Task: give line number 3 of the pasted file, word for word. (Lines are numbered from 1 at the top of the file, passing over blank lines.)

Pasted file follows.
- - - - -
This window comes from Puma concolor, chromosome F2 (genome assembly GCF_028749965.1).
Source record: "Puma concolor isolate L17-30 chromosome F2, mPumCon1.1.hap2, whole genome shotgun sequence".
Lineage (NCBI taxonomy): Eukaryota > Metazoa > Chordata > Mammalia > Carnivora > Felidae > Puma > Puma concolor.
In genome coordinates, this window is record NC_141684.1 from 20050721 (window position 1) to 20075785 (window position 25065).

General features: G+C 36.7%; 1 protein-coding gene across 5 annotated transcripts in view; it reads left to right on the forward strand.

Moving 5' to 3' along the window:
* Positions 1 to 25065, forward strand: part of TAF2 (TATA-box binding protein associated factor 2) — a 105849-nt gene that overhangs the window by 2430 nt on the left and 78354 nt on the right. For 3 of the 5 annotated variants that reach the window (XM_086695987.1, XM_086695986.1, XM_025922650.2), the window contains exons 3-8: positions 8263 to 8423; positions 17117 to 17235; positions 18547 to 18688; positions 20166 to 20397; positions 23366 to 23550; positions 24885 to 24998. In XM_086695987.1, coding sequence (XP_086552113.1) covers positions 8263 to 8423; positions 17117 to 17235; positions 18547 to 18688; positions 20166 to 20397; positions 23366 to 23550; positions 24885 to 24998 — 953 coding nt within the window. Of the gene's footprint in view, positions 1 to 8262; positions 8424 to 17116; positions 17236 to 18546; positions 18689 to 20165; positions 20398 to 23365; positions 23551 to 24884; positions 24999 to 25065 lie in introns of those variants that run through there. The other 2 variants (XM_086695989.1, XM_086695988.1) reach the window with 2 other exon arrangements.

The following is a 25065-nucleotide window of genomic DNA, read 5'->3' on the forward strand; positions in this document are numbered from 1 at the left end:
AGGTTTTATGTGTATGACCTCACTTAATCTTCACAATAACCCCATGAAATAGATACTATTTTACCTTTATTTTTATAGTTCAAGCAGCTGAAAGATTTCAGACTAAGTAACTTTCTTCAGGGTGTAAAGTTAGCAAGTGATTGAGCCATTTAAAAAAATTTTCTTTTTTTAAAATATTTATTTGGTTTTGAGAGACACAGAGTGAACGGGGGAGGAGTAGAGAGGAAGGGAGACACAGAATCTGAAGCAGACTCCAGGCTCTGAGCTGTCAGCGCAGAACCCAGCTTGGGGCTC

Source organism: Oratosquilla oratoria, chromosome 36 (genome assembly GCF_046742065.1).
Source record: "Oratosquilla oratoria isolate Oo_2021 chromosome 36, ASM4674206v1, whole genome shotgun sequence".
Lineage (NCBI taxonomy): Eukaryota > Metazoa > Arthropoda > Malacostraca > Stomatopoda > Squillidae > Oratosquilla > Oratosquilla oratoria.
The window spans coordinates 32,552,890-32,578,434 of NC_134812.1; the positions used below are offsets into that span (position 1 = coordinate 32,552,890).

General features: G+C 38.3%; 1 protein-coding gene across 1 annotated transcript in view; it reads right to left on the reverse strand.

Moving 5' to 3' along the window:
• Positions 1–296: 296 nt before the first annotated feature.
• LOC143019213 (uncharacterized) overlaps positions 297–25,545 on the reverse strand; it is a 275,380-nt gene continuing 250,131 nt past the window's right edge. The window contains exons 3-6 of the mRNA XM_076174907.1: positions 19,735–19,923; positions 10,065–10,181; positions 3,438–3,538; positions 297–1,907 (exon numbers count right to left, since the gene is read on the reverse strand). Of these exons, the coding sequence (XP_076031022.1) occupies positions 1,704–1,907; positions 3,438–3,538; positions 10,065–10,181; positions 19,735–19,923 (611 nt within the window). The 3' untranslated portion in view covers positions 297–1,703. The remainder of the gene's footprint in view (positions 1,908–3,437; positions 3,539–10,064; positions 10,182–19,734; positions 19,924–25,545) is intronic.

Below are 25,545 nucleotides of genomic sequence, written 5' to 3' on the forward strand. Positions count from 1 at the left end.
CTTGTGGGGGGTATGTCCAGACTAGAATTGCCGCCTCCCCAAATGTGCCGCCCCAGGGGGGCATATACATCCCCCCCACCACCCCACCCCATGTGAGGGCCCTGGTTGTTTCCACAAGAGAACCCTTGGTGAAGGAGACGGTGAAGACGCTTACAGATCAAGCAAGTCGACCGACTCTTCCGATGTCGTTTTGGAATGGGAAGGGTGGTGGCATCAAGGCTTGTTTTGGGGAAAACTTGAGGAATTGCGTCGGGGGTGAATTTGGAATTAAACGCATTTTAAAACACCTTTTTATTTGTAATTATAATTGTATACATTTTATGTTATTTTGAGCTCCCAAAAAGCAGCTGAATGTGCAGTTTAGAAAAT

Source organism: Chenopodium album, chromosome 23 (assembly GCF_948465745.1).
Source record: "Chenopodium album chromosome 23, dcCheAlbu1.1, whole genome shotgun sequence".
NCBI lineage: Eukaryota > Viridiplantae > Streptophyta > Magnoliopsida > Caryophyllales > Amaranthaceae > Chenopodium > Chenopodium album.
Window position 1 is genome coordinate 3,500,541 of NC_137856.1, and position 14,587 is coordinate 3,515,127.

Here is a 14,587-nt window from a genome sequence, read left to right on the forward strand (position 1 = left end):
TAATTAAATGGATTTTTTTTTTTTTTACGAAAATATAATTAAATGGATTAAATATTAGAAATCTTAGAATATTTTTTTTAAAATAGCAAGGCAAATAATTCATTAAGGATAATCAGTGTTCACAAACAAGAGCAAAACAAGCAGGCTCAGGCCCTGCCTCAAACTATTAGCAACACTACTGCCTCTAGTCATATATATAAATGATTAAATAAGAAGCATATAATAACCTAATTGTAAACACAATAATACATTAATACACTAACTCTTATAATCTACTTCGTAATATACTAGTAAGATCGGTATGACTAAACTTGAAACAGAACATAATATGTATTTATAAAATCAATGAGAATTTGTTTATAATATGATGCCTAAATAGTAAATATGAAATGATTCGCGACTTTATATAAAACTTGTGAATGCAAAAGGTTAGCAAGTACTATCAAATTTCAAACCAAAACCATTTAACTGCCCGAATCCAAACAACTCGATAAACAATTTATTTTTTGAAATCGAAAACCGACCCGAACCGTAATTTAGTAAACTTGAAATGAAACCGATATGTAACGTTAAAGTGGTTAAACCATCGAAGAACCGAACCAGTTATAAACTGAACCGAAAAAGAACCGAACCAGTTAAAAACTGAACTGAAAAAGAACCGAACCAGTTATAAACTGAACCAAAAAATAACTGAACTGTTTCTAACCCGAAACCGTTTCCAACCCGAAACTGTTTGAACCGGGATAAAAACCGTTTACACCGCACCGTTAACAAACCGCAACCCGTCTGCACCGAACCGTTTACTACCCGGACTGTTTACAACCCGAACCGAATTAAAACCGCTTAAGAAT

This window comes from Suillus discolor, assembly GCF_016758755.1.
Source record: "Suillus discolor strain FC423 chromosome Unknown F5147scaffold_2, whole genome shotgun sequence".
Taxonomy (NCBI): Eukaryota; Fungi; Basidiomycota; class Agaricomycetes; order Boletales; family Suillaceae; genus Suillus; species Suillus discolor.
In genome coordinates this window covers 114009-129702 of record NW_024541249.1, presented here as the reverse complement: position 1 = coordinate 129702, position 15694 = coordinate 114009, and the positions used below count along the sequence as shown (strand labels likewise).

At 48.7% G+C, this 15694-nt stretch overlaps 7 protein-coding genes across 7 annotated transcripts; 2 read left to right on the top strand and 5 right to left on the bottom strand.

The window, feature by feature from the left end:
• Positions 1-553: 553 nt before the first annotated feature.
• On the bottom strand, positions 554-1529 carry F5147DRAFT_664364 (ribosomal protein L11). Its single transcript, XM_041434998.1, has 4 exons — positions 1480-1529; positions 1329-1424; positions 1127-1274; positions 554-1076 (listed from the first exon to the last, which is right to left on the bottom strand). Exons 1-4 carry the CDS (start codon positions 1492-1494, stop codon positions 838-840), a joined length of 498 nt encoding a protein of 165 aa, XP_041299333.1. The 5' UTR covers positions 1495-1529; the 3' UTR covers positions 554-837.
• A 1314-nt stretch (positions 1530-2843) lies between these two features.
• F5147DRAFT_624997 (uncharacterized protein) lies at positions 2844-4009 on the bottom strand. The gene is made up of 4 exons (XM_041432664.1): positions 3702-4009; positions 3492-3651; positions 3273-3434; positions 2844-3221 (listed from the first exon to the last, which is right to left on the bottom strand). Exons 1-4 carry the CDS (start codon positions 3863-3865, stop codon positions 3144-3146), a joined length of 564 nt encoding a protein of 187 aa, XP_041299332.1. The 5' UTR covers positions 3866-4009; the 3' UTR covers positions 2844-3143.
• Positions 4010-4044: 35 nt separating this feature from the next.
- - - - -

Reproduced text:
Lineage (NCBI taxonomy): Eukaryota > Metazoa > Chordata > Mammalia > Carnivora > Felidae > Puma > Puma concolor.